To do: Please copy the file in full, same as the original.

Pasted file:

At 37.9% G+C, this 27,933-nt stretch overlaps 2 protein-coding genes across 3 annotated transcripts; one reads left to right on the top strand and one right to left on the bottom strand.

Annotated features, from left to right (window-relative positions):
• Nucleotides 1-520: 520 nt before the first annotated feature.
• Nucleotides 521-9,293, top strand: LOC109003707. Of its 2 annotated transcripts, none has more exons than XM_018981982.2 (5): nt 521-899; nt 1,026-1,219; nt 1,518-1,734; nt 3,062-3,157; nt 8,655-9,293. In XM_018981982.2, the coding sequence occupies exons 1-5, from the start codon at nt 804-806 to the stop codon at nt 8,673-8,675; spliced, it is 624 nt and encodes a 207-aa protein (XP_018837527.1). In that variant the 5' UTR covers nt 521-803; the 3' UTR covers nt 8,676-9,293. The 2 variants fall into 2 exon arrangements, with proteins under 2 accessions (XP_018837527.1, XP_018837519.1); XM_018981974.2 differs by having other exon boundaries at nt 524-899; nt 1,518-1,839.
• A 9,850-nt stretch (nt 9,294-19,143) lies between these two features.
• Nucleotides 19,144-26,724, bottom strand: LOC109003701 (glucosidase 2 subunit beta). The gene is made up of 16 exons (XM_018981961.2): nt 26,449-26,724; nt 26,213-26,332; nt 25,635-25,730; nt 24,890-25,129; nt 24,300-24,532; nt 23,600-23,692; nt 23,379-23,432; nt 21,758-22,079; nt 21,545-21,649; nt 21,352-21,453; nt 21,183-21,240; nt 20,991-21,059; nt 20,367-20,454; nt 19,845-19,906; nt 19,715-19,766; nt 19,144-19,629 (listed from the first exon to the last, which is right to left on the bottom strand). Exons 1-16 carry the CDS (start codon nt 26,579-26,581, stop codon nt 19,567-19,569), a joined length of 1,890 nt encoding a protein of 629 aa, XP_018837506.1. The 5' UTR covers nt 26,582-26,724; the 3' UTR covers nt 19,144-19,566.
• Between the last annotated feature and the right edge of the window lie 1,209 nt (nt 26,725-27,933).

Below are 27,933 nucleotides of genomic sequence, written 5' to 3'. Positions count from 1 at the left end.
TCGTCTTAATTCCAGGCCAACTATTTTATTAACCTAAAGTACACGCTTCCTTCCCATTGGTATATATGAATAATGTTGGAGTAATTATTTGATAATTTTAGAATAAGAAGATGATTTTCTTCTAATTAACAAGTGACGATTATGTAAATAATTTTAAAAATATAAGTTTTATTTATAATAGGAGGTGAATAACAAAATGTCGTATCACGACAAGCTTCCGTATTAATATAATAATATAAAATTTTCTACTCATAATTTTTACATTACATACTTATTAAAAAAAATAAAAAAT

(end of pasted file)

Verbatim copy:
At 37.9% G+C, this 27,933-nt stretch overlaps 2 protein-coding genes across 3 annotated transcripts; one reads left to right on the top strand and one right to left on the bottom strand.

Annotated features, from left to right (window-relative positions):
• Nucleotides 1-520: 520 nt before the first annotated feature.
• Nucleotides 521-9,293, top strand: LOC109003707. Of its 2 annotated transcripts, none has more exons than XM_018981982.2 (5): nt 521-899; nt 1,026-1,219; nt 1,518-1,734; nt 3,062-3,157; nt 8,655-9,293. In XM_018981982.2, the coding sequence occupies exons 1-5, from the start codon at nt 804-806 to the stop codon at nt 8,673-8,675; spliced, it is 624 nt and encodes a 207-aa protein (XP_018837527.1). In that variant the 5' UTR covers nt 521-803; the 3' UTR covers nt 8,676-9,293. The 2 variants fall into 2 exon arrangements, with proteins under 2 accessions (XP_018837527.1, XP_018837519.1); XM_018981974.2 differs by having other exon boundaries at nt 524-899; nt 1,518-1,839.
• A 9,850-nt stretch (nt 9,294-19,143) lies between these two features.
• Nucleotides 19,144-26,724, bottom strand: LOC109003701 (glucosidase 2 subunit beta). The gene is made up of 16 exons (XM_018981961.2): nt 26,449-26,724; nt 26,213-26,332; nt 25,635-25,730; nt 24,890-25,129; nt 24,300-24,532; nt 23,600-23,692; nt 23,379-23,432; nt 21,758-22,079; nt 21,545-21,649; nt 21,352-21,453; nt 21,183-21,240; nt 20,991-21,059; nt 20,367-20,454; nt 19,845-19,906; nt 19,715-19,766; nt 19,144-19,629 (listed from the first exon to the last, which is right to left on the bottom strand). Exons 1-16 carry the CDS (start codon nt 26,579-26,581, stop codon nt 19,567-19,569), a joined length of 1,890 nt encoding a protein of 629 aa, XP_018837506.1. The 5' UTR covers nt 26,582-26,724; the 3' UTR covers nt 19,144-19,566.
• Between the last annotated feature and the right edge of the window lie 1,209 nt (nt 26,725-27,933).

Below are 27,933 nucleotides of genomic sequence, written 5' to 3'. Positions count from 1 at the left end.
TCGTCTTAATTCCAGGCCAACTATTTTATTAACCTAAAGTACACGCTTCCTTCCCATTGGTATATATGAATAATGTTGGAGTAATTATTTGATAATTTTAGAATAAGAAGATGATTTTCTTCTAATTAACAAGTGACGATTATGTAAATAATTTTAAAAATATAAGTTTTATTTATAATAGGAGGTGAATAACAAAATGTCGTATCACGACAAGCTTCCGTATTAATATAATAATATAAAATTTTCTACTCATAATTTTTACATTACATACTTATTAAAAAAAATAAAAAAT